Death penalty for crime that shook “collective conscience”
Srinagar: A court in Kupwara on Friday awarded death penalty to all the four convicts in Tabinda Gani rape and murder, holding that the gruesome act has given a serious blow to the collective conscience of the community.
Tabinda, a student of 8th class, was found dead in an orchard in Langate area of the northern Kupwara district on 20 July 2007 after her abduction. Medical reports confirmed rape before murder which was carried out by slitting her throat.
“I am of the opinion that the case falls within the ‘rarest of rare category’. In the result, convicts are sentenced to death for offences under section 302/34 RPC,” the Principal and Sessions Judge, Kupwara Muhammad Ibrahim ruled while rejecting the contentions by defence counsel for ‘imprisonment for life’ to the convicts.
The court said that there was no alternative other than to award death sentence for offence under section 302/34 RPC.
On Saturday, the court held Sadiq Mir alias Sadiq Choor, Azhar Mir alias Bilal both residents of Langate, Jehangir Bihari of West Bengal (a carpenter by profession) and Suresh Mochi (a cobbler) of Rajasthan, guilty of the gruesome offence.
“The act of rape and murder of minor girl committed by the convicts is of such a nature which has shaken the whole community and given a serious blow on the collective conscience of the community,” the court said.
For the “heinous and diabolical” crime, the court declined to consider any mitigating circumstances like age of convicts, their future prospectives, liability to family members or relatives and their possibility for service to the society.
“The mitigating circumstance as projected by defence counsel, are not such which will balance or out-weigh the aggravating circumstances. The convicts have not shown any mercy or pity on the helpless victim.”
The victim, the court said, had no fault except that she belonged to fairer sex and was not in a position to resist or repel the acts of the convicts.
“In present days when the crime against the women especially minor girls is on increase, the court has a duty to give stern warring and massage to such criminal minded people. They need to be given a message that no doubt it may take some time for courts to decide or mill of the justice may grind slowly but ultimately it will deliver and give right lesson to such criminal minded people,” the judge said, emphasizing leniency of any kind would not serve collective conscience of the society.
“The punishment has a purpose to achieve and one of the main purpose is, that the others who may have a tendency to commit such type of crimes may get stern warning by observing what type of punishment has been given to those who have committed such offences.”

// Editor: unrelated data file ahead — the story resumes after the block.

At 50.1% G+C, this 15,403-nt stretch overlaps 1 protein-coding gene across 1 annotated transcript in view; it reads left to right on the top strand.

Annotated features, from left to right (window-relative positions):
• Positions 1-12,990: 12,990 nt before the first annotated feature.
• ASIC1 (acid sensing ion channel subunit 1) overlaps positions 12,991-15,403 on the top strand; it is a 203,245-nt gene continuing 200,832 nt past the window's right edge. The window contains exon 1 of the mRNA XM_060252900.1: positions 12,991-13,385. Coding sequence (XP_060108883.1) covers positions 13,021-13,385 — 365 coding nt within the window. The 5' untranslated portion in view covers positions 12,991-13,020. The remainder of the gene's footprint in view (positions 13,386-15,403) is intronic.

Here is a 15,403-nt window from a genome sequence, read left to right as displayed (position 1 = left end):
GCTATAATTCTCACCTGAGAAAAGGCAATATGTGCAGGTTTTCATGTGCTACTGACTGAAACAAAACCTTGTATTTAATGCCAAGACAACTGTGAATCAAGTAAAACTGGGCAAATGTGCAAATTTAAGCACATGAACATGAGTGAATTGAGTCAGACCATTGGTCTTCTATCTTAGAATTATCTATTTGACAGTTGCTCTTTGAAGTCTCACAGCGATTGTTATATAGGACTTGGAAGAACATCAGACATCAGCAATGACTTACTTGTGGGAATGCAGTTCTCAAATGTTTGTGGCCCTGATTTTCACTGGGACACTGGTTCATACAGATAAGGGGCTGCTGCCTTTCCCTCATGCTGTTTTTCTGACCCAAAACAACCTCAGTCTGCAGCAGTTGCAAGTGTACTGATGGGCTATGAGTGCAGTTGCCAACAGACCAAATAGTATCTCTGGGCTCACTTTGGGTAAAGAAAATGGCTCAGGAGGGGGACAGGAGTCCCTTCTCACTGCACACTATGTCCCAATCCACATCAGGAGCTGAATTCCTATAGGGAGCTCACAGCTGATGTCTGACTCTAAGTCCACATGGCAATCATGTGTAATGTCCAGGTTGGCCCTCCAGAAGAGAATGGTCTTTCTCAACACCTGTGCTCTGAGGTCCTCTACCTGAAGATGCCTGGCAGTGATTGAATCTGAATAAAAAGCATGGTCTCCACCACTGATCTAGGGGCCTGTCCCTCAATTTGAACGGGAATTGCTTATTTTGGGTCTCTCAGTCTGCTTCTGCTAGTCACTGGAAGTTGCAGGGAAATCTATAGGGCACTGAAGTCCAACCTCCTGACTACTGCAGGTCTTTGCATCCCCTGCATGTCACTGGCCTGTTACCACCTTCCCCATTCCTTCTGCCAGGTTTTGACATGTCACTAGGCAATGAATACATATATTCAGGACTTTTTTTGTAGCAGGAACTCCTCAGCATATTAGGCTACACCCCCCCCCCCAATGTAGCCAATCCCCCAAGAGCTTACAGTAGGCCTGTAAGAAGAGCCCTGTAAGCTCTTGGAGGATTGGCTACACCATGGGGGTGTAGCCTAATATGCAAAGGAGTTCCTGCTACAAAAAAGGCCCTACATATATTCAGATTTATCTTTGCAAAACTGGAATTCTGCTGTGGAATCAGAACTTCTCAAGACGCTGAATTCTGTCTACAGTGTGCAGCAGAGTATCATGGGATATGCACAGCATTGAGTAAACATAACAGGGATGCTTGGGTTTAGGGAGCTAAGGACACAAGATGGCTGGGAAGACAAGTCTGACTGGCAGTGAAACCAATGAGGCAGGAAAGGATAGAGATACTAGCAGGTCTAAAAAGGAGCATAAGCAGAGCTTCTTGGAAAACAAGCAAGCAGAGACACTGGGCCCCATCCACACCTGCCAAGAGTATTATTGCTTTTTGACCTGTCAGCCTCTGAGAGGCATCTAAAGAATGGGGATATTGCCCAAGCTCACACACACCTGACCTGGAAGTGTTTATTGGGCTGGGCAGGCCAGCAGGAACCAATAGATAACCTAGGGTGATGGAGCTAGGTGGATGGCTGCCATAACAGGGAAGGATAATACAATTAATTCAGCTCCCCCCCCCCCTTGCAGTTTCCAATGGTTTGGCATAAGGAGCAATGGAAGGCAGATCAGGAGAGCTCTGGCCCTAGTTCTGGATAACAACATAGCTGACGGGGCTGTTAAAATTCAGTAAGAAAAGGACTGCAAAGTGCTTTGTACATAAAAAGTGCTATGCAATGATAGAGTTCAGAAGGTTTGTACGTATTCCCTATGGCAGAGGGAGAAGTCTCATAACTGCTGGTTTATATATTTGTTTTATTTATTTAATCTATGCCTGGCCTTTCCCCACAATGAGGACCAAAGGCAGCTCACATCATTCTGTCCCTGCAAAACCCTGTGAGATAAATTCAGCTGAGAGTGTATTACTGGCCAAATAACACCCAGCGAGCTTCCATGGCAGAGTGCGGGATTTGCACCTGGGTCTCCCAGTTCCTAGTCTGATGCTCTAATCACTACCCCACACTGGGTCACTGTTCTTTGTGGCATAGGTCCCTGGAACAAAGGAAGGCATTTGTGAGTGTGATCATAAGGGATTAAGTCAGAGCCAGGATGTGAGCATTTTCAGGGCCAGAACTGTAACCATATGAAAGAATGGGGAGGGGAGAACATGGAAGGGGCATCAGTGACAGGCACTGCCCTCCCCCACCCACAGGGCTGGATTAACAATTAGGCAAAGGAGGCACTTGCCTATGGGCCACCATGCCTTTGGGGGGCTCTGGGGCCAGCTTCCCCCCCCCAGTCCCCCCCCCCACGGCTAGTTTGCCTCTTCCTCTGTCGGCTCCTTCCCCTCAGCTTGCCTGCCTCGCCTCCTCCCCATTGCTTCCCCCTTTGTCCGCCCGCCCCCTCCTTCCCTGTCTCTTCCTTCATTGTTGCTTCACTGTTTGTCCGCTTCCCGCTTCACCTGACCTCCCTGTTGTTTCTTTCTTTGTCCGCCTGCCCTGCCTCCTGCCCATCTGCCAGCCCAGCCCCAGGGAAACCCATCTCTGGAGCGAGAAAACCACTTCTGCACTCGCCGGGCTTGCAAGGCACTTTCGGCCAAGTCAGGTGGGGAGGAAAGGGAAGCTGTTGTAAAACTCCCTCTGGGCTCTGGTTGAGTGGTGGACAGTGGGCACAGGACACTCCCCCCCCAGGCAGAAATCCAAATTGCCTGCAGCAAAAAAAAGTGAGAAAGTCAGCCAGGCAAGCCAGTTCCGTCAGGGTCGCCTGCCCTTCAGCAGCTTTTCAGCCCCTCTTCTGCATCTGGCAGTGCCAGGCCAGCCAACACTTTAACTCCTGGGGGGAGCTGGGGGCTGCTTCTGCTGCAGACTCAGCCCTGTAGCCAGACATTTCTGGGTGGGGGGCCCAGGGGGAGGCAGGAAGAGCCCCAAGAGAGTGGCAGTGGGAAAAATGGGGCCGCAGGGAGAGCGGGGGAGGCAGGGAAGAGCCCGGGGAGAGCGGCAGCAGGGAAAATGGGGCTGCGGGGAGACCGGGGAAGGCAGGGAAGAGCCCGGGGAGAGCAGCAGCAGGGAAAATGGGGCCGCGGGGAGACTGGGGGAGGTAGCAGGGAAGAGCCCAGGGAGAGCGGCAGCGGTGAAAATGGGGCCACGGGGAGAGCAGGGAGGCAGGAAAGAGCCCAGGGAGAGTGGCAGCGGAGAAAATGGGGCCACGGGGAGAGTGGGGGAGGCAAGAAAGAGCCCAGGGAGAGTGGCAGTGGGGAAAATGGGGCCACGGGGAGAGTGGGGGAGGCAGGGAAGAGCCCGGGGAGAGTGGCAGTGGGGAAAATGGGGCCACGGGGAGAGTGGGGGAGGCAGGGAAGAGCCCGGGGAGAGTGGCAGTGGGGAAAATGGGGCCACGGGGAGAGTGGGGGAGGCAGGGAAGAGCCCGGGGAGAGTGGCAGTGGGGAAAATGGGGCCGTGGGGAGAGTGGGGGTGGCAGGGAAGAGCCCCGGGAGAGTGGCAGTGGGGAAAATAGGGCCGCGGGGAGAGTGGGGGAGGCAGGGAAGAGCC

The court observed that society is passing through a time where values have been lost.
“A woman who was to be treated as mother, sister, daughter, grand-mother is nowadays being looked as object for satisfying the carnal desires by the persons having criminal mind set or tendency,” the court said, highlighting that stern warning or message needs to be sent to them by the courts by awarding appropriate punishment.
“Day in and day out, we hear and read and observe serious crimes being committed against women. News channels and newspapers are full of flashes and stories every day, even every hour regarding rape, kidnapping and murder of innocent girls. Judges as part of society cannot remain untouched or unconcerned for these types of heinous and serious crimes.”
Everybody, the court said, has a duty to rise to occasion and face the challenge head on.
“Faith in the system or institutions is the guarantee for survival of democratic values and rule of law. Institutions whether executive, legislatures or judiciary has to play important roles,” the court said, observing that judiciary has the ultimate duty to award appropriate punishment when the guilt is proved. “Sympathy is good but undue sympathy may lead to disorder or chaos in the society,” the court added.
Besides 302(murder) and 34 (crime done with common intention), the four were found also guilty for offences among others under 376G (rape) and 364 (kidnapping with intention to kill).
Subsequently, the court sentenced each of the convicts to rigorous imprisonment of seven years for offence punishable under section 363/34 RPC; 10-years for the offence punishable under sections 376(G)/34 RPC.
“They are also sentenced to simple imprisonment of one month for offence punishable under section 341/ 34 of RPC. The sentences shall run con-currently.”